A Token of Childhood

Are the souls of your children of no value? Are you indifferent whether they be damned or saved? They are not too little to die…not too little to go to hell….not too little to go to heaven. And so begins James Janeway’s cheerful book, ‘A Token For Children: An Exact Account of the Conversion, Holy and …

The Curious Case of Benjamin Cockayne

By October 1719, Churchwardens Stephen Turpin and John Pimm had had enough of Benjamin Cockayne, the bad boy of Bramcote. For seven years, they had watched with increasing concern his immoral lifestyle, his drunkenness, and his routine abuse of his neighbours. They brought a case against Cockayne to the ecclesiastical authorities and there was no shortage …

Medieval Christmas Mass

It’s entirely possible that the clerk who ripped the pages out of the 15th book of Roman Catholic liturgical music was just old enough to have attended church services in pre-Reformation England, but in truth we don’t know. These parchment leaves, MS 12/6-7, contain parts of masses for Christmas Day and the Feast of St Stephen …

Scary Tales

In the words of her own grand-niece Rosalind Constable, Favell Lee Mortimer wrote “one of the most outspokenly sadistic children’s books ever written” [New Yorker, 1950 – subscription required], yet she topped the Victorian best-seller lists and was well-regarded as an educational author. Today is the 139th anniversary of her death, and the book referred …

Bound for Serampore

Visitors to the Weston Gallery are often prompted to share their personal connections to an exhibition. It’s always wonderful to see people engaged and to know that it’s made an impact in a way that visitor statistics can’t capture. The story one recent visitor shared about the Threads of Empire exhibition was not just his family’s …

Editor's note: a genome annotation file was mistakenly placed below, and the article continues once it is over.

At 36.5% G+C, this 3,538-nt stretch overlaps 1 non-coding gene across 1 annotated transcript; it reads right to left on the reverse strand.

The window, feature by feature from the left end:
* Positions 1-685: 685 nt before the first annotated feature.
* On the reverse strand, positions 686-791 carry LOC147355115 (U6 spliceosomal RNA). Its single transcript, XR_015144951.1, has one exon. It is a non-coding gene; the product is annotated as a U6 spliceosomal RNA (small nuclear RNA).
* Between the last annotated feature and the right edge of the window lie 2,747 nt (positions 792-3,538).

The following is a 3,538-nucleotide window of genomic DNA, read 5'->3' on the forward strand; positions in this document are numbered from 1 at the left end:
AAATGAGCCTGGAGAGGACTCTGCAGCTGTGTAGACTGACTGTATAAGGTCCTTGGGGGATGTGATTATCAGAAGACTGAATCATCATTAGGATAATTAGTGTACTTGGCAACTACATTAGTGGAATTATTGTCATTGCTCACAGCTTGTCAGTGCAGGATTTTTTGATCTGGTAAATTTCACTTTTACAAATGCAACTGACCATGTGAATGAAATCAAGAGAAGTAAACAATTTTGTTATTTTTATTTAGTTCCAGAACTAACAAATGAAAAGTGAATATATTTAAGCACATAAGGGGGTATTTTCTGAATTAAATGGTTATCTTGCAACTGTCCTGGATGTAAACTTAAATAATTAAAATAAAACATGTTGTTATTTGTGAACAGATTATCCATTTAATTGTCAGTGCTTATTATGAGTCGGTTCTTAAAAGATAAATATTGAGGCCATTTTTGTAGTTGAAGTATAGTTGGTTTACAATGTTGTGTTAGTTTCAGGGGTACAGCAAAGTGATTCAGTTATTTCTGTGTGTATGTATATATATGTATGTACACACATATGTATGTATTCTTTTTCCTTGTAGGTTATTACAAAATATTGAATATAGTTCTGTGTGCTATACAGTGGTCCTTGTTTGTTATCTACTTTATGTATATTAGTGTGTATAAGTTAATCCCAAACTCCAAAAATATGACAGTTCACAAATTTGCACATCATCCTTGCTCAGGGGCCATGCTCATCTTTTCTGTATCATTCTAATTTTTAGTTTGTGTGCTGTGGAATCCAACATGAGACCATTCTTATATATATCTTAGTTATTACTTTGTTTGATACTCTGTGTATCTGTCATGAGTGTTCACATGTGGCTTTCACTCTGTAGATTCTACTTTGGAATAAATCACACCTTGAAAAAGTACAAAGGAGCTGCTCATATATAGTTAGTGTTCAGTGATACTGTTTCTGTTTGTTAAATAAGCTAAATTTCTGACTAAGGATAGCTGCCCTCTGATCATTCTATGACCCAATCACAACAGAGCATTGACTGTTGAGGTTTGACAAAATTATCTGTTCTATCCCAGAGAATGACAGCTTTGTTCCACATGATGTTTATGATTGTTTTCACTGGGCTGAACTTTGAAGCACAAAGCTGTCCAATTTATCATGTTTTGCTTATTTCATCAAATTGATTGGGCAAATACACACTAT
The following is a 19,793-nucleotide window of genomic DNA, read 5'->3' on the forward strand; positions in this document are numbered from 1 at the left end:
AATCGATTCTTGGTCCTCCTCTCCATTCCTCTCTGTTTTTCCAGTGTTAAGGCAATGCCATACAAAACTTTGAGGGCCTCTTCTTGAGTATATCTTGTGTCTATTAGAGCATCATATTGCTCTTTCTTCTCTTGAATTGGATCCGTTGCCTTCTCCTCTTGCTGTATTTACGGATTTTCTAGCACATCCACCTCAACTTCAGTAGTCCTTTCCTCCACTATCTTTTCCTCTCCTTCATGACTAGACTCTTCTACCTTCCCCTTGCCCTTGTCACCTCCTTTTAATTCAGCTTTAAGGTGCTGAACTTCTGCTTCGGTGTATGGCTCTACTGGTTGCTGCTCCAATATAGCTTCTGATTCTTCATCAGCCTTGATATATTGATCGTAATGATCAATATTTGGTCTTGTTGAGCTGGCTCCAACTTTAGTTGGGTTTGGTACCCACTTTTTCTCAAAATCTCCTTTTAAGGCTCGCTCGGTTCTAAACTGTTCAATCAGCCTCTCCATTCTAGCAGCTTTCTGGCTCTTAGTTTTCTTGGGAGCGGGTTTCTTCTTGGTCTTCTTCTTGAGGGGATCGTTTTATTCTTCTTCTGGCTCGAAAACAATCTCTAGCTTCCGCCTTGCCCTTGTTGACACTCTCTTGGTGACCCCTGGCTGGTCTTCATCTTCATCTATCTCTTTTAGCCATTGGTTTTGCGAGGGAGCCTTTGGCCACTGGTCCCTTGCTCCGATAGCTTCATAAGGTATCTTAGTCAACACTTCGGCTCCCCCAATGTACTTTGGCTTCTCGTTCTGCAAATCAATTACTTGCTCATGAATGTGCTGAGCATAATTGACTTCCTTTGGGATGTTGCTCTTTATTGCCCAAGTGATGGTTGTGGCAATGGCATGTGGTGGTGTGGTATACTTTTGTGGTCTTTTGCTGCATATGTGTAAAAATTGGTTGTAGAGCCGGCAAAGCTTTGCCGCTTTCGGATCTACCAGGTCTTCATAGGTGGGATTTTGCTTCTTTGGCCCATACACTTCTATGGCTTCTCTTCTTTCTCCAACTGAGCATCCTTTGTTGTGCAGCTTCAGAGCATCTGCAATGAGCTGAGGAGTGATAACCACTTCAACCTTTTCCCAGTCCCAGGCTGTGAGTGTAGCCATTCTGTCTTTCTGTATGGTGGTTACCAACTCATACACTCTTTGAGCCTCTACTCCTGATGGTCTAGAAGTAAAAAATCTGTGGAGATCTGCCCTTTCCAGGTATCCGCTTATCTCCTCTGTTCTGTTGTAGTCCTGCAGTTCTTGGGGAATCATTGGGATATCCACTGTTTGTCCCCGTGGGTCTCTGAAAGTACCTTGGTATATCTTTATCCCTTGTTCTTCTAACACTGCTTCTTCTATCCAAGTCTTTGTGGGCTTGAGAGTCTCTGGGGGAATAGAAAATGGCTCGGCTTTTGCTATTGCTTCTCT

Singing from a different Hymn sheet

‘While Shepherds Watched their Flocks by Night’ is one of the best-known Christmas carols. It is based on the Annunciation to the shepherds, as described in the Gospel of St Luke. An angel appeared to the shepherds in the fields outside Bethlehem and told them of the birth of Jesus in a scene that has …

Fragments of a Saint

Tucked away in a bundle of 17th century natural history illustrations was a single page of comparatively plain-looking handwritten text that was obviously out of place. It began abruptly in the middle of a sentence and the edges were slightly more battered- not surprising, considering it was about 200 years older than the rest of the pages. …

Manuscripts Mysteries: Canada, Cake and Clergymen

The stereotypical, romanticized view of archives is one where researchers delve into a box of yellowed, long-forgotten papers to uncover clues and solve a mystery. But what happens when the boxes present more questions than they answer? For the last few months we’ve been turning to social media in an attempt to find out more …

Doodles and Divinity

This is a guest post by Ashleigh Fowler, student from the School of English. Since November 2014 I have been cataloguing the Ashby de la Zouch Parish Library as one of three student volunteers chosen to work on the collection. The library is, unsurprisingly, largely theological texts with a large helping of classical Greek literature, but …

“Macaroni looks like serpents”: A Victorian arm-chair traveller’s guide to Europe

“Superficial, incomplete, trifling! Such is the true character of this book. Inaccurate we hope it is not…the world, old as she is, would not sit still for her picture.” So begins the 1849 book ‘Near Home, or The Countries of Europe Described’ by Favell Lee Mortimer, nee Bevan (1802-1878). Now almost forgotten, Mortimer wrote 16 …